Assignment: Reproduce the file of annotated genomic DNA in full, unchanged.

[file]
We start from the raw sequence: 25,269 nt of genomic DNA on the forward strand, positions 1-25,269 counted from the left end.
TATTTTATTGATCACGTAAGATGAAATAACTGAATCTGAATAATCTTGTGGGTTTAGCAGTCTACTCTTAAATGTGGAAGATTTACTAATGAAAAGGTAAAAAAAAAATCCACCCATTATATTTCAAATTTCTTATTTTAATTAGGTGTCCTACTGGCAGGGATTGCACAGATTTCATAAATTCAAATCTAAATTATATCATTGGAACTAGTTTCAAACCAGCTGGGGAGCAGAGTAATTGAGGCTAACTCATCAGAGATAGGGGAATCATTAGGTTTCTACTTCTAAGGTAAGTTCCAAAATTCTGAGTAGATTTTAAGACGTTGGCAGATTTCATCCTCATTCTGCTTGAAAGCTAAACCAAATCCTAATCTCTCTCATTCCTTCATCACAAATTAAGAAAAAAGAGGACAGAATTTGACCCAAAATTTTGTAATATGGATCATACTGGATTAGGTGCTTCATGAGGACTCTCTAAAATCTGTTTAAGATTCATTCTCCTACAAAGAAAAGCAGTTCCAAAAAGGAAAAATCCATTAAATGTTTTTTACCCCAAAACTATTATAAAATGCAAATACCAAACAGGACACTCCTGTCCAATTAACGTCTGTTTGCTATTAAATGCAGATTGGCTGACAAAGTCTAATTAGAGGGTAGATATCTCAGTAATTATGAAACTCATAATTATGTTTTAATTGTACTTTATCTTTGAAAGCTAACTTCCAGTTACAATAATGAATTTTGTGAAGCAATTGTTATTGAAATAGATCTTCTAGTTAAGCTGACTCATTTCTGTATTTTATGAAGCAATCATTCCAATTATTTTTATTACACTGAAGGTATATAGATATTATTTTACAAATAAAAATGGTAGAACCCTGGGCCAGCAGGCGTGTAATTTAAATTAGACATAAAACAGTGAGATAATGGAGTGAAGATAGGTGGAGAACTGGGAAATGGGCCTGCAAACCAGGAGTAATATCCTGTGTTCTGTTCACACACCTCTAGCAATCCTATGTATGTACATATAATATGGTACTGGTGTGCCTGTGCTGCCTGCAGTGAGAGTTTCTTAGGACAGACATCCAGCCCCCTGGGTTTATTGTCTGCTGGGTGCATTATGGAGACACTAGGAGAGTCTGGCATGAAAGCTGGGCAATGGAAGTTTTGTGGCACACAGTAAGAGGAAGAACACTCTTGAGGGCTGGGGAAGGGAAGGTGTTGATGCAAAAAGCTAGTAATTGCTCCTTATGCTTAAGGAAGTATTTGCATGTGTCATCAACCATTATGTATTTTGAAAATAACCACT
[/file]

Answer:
We start from the raw sequence: 25,269 nt of genomic DNA on the forward strand, positions 1-25,269 counted from the left end.
TATTTTATTGATCACGTAAGATGAAATAACTGAATCTGAATAATCTTGTGGGTTTAGCAGTCTACTCTTAAATGTGGAAGATTTACTAATGAAAAGGTAAAAAAAAAATCCACCCATTATATTTCAAATTTCTTATTTTAATTAGGTGTCCTACTGGCAGGGATTGCACAGATTTCATAAATTCAAATCTAAATTATATCATTGGAACTAGTTTCAAACCAGCTGGGGAGCAGAGTAATTGAGGCTAACTCATCAGAGATAGGGGAATCATTAGGTTTCTACTTCTAAGGTAAGTTCCAAAATTCTGAGTAGATTTTAAGACGTTGGCAGATTTCATCCTCATTCTGCTTGAAAGCTAAACCAAATCCTAATCTCTCTCATTCCTTCATCACAAATTAAGAAAAAAGAGGACAGAATTTGACCCAAAATTTTGTAATATGGATCATACTGGATTAGGTGCTTCATGAGGACTCTCTAAAATCTGTTTAAGATTCATTCTCCTACAAAGAAAAGCAGTTCCAAAAAGGAAAAATCCATTAAATGTTTTTTACCCCAAAACTATTATAAAATGCAAATACCAAACAGGACACTCCTGTCCAATTAACGTCTGTTTGCTATTAAATGCAGATTGGCTGACAAAGTCTAATTAGAGGGTAGATATCTCAGTAATTATGAAACTCATAATTATGTTTTAATTGTACTTTATCTTTGAAAGCTAACTTCCAGTTACAATAATGAATTTTGTGAAGCAATTGTTATTGAAATAGATCTTCTAGTTAAGCTGACTCATTTCTGTATTTTATGAAGCAATCATTCCAATTATTTTTATTACACTGAAGGTATATAGATATTATTTTACAAATAAAAATGGTAGAACCCTGGGCCAGCAGGCGTGTAATTTAAATTAGACATAAAACAGTGAGATAATGGAGTGAAGATAGGTGGAGAACTGGGAAATGGGCCTGCAAACCAGGAGTAATATCCTGTGTTCTGTTCACACACCTCTAGCAATCCTATGTATGTACATATAATATGGTACTGGTGTGCCTGTGCTGCCTGCAGTGAGAGTTTCTTAGGACAGACATCCAGCCCCCTGGGTTTATTGTCTGCTGGGTGCATTATGGAGACACTAGGAGAGTCTGGCATGAAAGCTGGGCAATGGAAGTTTTGTGGCACACAGTAAGAGGAAGAACACTCTTGAGGGCTGGGGAAGGGAAGGTGTTGATGCAAAAAGCTAGTAATTGCTCCTTATGCTTAAGGAAGTATTTGCATGTGTCATCAACCATTATGTATTTTGAAAATAACCACT